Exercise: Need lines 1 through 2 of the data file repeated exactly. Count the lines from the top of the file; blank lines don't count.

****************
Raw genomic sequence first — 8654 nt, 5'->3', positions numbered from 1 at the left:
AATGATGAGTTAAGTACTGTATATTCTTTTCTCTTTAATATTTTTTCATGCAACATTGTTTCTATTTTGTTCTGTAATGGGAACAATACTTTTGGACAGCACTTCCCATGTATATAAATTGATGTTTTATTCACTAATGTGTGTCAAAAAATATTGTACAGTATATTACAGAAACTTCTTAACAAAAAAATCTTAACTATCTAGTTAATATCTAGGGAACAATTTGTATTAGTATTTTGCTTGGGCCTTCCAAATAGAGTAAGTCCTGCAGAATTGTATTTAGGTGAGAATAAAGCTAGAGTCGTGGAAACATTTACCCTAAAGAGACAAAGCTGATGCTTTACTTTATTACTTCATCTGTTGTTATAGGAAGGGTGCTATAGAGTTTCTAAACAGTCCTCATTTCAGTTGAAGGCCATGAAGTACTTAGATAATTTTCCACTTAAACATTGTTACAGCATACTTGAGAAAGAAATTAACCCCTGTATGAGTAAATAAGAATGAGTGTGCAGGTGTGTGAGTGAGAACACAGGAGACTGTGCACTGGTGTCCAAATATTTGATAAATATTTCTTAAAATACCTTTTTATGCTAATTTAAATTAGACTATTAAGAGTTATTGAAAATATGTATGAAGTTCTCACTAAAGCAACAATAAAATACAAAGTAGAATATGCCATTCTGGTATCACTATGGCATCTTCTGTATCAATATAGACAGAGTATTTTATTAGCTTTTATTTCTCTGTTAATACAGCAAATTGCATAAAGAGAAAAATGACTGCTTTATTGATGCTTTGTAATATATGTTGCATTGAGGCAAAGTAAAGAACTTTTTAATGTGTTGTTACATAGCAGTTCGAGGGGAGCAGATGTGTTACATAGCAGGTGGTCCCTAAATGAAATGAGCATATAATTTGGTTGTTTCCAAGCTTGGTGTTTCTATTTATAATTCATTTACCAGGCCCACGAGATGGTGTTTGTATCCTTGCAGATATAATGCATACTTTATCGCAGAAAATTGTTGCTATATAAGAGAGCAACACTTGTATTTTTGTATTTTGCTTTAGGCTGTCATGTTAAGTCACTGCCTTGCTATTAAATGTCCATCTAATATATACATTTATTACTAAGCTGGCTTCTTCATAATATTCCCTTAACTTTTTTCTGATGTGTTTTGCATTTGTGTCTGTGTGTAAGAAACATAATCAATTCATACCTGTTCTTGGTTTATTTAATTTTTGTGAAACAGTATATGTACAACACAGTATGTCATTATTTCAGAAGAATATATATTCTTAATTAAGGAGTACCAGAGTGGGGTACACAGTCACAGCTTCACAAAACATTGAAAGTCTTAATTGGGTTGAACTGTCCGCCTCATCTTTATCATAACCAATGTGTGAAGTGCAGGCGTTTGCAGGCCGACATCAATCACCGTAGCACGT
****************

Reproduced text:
Raw genomic sequence first — 8654 nt, 5'->3', positions numbered from 1 at the left:
AATGATGAGTTAAGTACTGTATATTCTTTTCTCTTTAATATTTTTTCATGCAACATTGTTTCTATTTTGTTCTGTAATGGGAACAATACTTTTGGACAGCACTTCCCATGTATATAAATTGATGTTTTATTCACTAATGTGTGTCAAAAAATATTGTACAGTATATTACAGAAACTTCTTAACAAAAAAATCTTAACTATCTAGTTAATATCTAGGGAACAATTTGTATTAGTATTTTGCTTGGGCCTTCCAAATAGAGTAAGTCCTGCAGAATTGTATTTAGGTGAGAATAAAGCTAGAGTCGTGGAAACATTTACCCTAAAGAGACAAAGCTGATGCTTTACTTTATTACTTCATCTGTTGTTATAGGAAGGGTGCTATAGAGTTTCTAAACAGTCCTCATTTCAGTTGAAGGCCATGAAGTACTTAGATAATTTTCCACTTAAACATTGTTACAGCATACTTGAGAAAGAAATTAACCCCTGTATGAGTAAATAAGAATGAGTGTGCAGGTGTGTGAGTGAGAACACAGGAGACTGTGCACTGGTGTCCAAATATTTGATAAATATTTCTTAAAATACCTTTTTATGCTAATTTAAATTAGACTATTAAGAGTTATTGAAAATATGTATGAAGTTCTCACTAAAGCAACAATAAAATACAAAGTAGAATATGCCATTCTGGTATCACTATGGCATCTTCTGTATCAATATAGACAGAGTATTTTATTAGCTTTTATTTCTCTGTTAATACAGCAAATTGCATAAAGAGAAAAATGACTGCTTTATTGATGCTTTGTAATATATGTTGCATTGAGGCAAAGTAAAGAACTTTTTAATGTGTTGTTACATAGCAGTTCGAGGGGAGCAGATGTGTTACATAGCAGGTGGTCCCTAAATGAAATGAGCATATAATTTGGTTGTTTCCAAGCTTGGTGTTTCTATTTATAATTCATTTACCAGGCCCACGAGATGGTGTTTGTATCCTTGCAGATATAATGCATACTTTATCGCAGAAAATTGTTGCTATATAAGAGAGCAACACTTGTATTTTTGTATTTTGCTTTAGGCTGTCATGTTAAGTCACTGCCTTGCTATTAAATGTCCATCTAATATATACATTTATTACTAAGCTGGCTTCTTCATAATATTCCCTTAACTTTTTTCTGATGTGTTTTGCATTTGTGTCTGTGTGTAAGAAACATAATCAATTCATACCTGTTCTTGGTTTATTTAATTTTTGTGAAACAGTATATGTACAACACAGTATGTCATTATTTCAGAAGAATATATATTCTTAATTAAGGAGTACCAGAGTGGGGTACACAGTCACAGCTTCACAAAACATTGAAAGTCTTAATTGGGTTGAACTGTCCGCCTCATCTTTATCATAACCAATGTGTGAAGTGCAGGCGTTTGCAGGCCGACATCAATCACCGTAGCACGT